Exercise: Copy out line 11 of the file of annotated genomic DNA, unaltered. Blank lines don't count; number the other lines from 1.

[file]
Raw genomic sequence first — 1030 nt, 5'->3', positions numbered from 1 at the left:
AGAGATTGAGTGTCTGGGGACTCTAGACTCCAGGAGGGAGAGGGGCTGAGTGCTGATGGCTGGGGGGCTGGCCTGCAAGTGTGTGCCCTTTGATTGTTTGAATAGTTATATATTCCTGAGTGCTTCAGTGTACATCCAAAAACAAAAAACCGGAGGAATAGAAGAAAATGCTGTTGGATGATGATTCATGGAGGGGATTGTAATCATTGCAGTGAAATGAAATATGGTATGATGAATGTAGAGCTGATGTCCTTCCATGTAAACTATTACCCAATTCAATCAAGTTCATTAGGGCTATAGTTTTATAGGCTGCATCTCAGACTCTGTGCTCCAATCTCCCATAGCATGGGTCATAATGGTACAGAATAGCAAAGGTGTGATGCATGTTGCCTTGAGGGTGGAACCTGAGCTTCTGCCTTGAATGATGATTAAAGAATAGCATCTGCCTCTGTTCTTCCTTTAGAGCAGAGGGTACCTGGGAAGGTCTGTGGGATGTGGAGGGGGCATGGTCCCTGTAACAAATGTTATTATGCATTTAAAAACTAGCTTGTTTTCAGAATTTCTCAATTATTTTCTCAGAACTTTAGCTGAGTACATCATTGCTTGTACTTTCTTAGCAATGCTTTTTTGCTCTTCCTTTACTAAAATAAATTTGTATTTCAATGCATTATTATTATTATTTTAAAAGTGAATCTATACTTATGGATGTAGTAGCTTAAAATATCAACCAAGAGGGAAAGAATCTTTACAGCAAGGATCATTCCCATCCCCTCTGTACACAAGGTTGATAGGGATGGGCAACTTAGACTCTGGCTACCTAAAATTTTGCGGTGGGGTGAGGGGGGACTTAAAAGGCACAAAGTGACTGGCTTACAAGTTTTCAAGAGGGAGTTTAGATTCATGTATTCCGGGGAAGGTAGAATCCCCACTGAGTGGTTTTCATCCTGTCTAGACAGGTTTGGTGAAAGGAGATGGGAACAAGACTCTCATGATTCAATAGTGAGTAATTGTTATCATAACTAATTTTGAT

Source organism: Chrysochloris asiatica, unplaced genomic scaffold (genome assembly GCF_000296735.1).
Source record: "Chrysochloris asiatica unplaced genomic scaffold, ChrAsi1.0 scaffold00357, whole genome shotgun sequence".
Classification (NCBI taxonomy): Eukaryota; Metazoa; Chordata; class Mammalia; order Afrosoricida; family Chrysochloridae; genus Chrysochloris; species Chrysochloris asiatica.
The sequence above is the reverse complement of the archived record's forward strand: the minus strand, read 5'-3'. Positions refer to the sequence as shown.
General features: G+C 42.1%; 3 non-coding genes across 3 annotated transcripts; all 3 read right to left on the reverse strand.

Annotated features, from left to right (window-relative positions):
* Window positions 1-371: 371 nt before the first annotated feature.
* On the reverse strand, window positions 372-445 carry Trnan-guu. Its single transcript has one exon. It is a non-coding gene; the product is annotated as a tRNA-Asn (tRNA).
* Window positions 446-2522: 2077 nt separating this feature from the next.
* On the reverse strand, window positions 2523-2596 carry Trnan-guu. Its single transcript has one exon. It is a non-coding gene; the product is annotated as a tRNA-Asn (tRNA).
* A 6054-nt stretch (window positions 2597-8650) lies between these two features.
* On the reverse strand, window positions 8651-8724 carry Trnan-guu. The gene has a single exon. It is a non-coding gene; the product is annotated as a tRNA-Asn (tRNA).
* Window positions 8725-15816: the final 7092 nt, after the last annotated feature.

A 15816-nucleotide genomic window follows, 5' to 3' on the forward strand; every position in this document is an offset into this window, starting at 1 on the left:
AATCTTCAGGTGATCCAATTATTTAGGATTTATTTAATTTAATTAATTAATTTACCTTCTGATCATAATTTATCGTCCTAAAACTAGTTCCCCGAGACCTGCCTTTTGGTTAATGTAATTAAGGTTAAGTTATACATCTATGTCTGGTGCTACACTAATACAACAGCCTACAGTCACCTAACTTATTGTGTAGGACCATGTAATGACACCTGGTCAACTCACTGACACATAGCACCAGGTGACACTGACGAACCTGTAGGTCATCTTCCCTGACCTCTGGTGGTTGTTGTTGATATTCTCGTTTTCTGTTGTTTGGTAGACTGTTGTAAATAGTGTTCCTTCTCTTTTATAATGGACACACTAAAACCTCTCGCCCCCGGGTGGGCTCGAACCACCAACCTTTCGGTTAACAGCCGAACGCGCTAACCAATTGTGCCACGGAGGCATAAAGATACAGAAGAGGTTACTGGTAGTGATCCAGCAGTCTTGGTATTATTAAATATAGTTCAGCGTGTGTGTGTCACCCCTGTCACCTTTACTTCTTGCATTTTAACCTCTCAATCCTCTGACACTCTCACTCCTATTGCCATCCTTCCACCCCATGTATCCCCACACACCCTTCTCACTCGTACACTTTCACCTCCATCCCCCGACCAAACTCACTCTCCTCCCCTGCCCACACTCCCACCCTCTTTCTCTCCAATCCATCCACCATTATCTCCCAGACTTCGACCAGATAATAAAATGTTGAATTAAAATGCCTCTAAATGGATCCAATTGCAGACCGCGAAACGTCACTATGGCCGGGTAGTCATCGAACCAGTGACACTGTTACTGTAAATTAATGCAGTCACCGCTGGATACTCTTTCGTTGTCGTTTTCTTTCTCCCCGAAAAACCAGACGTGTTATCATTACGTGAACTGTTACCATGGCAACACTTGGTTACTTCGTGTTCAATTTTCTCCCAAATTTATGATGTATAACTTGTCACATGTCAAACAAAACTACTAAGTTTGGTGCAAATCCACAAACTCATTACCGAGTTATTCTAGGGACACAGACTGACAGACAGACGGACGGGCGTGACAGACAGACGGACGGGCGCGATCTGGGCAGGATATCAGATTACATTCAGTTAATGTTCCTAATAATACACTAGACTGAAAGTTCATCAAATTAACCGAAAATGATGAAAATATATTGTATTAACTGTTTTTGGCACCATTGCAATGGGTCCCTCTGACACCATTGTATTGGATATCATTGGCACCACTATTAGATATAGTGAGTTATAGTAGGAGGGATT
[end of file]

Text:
* Window positions 446-2522: 2077 nt separating this feature from the next.